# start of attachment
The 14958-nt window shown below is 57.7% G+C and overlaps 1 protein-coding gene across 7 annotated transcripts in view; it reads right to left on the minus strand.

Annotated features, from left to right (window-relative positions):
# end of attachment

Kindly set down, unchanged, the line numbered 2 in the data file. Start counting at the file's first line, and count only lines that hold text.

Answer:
Annotated features, from left to right (window-relative positions):